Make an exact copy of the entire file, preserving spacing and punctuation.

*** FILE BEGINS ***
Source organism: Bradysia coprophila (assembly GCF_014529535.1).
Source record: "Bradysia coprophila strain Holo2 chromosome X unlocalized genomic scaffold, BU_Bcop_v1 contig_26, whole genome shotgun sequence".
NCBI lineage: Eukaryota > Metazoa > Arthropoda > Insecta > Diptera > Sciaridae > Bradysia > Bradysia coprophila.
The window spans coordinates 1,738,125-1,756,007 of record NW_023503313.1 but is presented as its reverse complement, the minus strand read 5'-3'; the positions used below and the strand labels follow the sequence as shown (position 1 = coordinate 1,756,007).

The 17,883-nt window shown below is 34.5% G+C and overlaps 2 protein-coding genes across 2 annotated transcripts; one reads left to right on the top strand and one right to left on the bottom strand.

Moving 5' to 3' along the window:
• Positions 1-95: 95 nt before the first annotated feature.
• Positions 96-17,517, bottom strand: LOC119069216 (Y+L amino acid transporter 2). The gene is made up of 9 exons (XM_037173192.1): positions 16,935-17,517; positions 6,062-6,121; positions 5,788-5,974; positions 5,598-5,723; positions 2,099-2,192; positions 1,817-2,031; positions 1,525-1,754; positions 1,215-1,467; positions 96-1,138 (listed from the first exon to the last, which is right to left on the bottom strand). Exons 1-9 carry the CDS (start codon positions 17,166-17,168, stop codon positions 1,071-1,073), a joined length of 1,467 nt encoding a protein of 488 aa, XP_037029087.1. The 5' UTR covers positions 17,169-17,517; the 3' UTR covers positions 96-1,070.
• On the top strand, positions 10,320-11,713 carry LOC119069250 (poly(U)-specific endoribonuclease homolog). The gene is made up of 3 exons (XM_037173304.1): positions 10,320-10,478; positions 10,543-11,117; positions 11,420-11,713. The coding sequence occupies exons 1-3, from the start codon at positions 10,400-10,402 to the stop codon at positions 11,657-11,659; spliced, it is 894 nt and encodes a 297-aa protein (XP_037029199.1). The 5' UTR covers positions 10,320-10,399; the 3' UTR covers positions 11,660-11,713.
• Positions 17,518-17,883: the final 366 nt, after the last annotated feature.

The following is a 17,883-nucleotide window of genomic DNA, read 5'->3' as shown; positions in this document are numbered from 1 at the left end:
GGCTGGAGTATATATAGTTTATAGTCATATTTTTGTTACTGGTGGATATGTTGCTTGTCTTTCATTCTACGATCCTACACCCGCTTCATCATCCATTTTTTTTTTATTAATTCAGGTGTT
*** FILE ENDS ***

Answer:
Source organism: Bradysia coprophila (assembly GCF_014529535.1).
Source record: "Bradysia coprophila strain Holo2 chromosome X unlocalized genomic scaffold, BU_Bcop_v1 contig_26, whole genome shotgun sequence".
NCBI lineage: Eukaryota > Metazoa > Arthropoda > Insecta > Diptera > Sciaridae > Bradysia > Bradysia coprophila.
The window spans coordinates 1,738,125-1,756,007 of record NW_023503313.1 but is presented as its reverse complement, the minus strand read 5'-3'; the positions used below and the strand labels follow the sequence as shown (position 1 = coordinate 1,756,007).

The 17,883-nt window shown below is 34.5% G+C and overlaps 2 protein-coding genes across 2 annotated transcripts; one reads left to right on the top strand and one right to left on the bottom strand.

Moving 5' to 3' along the window:
• Positions 1-95: 95 nt before the first annotated feature.
• Positions 96-17,517, bottom strand: LOC119069216 (Y+L amino acid transporter 2). The gene is made up of 9 exons (XM_037173192.1): positions 16,935-17,517; positions 6,062-6,121; positions 5,788-5,974; positions 5,598-5,723; positions 2,099-2,192; positions 1,817-2,031; positions 1,525-1,754; positions 1,215-1,467; positions 96-1,138 (listed from the first exon to the last, which is right to left on the bottom strand). Exons 1-9 carry the CDS (start codon positions 17,166-17,168, stop codon positions 1,071-1,073), a joined length of 1,467 nt encoding a protein of 488 aa, XP_037029087.1. The 5' UTR covers positions 17,169-17,517; the 3' UTR covers positions 96-1,070.
• On the top strand, positions 10,320-11,713 carry LOC119069250 (poly(U)-specific endoribonuclease homolog). The gene is made up of 3 exons (XM_037173304.1): positions 10,320-10,478; positions 10,543-11,117; positions 11,420-11,713. The coding sequence occupies exons 1-3, from the start codon at positions 10,400-10,402 to the stop codon at positions 11,657-11,659; spliced, it is 894 nt and encodes a 297-aa protein (XP_037029199.1). The 5' UTR covers positions 10,320-10,399; the 3' UTR covers positions 11,660-11,713.
• Positions 17,518-17,883: the final 366 nt, after the last annotated feature.

The following is a 17,883-nucleotide window of genomic DNA, read 5'->3' as shown; positions in this document are numbered from 1 at the left end:
GGCTGGAGTATATATAGTTTATAGTCATATTTTTGTTACTGGTGGATATGTTGCTTGTCTTTCATTCTACGATCCTACACCCGCTTCATCATCCATTTTTTTTTTATTAATTCAGGTGTT